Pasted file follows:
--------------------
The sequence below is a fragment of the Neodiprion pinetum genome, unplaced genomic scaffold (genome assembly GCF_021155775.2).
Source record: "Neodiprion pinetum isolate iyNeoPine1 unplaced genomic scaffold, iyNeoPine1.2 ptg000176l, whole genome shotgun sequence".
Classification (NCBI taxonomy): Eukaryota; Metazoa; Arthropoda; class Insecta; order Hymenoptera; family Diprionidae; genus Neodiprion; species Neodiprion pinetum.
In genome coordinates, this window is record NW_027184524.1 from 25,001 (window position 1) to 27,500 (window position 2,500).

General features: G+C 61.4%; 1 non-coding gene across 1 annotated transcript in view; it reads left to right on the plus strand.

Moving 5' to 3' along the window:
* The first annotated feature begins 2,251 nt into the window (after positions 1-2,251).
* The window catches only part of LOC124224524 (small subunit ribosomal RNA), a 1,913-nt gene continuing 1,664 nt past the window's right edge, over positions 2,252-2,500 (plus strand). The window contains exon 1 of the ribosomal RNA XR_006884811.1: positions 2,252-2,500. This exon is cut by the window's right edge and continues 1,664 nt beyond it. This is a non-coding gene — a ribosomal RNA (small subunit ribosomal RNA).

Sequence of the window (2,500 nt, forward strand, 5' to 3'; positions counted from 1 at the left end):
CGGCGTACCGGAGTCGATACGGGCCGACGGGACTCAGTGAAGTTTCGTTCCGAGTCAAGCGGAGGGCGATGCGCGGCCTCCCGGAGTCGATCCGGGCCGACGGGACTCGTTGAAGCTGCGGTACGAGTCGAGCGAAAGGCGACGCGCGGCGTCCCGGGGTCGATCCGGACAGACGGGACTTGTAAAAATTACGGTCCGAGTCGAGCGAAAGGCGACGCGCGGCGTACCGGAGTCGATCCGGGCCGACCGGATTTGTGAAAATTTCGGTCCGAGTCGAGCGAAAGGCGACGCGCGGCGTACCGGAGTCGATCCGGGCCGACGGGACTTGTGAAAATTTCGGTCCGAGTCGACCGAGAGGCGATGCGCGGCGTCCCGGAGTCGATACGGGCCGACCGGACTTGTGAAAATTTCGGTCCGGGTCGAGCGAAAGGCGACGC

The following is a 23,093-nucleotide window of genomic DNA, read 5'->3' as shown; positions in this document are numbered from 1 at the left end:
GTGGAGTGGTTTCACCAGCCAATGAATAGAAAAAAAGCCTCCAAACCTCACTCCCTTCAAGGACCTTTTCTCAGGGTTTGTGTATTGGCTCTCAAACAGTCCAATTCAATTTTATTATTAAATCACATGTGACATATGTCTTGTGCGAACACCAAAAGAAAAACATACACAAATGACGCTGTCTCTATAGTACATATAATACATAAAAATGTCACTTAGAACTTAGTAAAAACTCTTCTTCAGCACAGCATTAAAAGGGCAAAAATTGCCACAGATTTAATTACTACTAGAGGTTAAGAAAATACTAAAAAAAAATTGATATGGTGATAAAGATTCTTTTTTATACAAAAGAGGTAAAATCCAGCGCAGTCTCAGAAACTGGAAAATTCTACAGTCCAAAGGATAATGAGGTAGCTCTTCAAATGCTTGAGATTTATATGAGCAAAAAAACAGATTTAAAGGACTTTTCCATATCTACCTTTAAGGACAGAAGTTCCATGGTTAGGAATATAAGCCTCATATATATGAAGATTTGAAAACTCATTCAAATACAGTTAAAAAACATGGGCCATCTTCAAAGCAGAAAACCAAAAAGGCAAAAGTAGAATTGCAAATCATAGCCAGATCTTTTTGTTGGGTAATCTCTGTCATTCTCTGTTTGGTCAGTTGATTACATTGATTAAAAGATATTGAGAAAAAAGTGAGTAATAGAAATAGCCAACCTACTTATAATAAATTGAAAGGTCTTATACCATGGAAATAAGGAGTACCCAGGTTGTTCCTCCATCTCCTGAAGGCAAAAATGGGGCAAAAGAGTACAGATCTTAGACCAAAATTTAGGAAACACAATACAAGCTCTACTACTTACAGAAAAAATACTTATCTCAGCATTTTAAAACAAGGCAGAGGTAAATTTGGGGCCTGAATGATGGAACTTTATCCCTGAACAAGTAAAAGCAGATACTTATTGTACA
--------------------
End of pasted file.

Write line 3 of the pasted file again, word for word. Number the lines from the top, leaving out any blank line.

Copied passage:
Classification (NCBI taxonomy): Eukaryota; Metazoa; Arthropoda; class Insecta; order Hymenoptera; family Diprionidae; genus Neodiprion; species Neodiprion pinetum.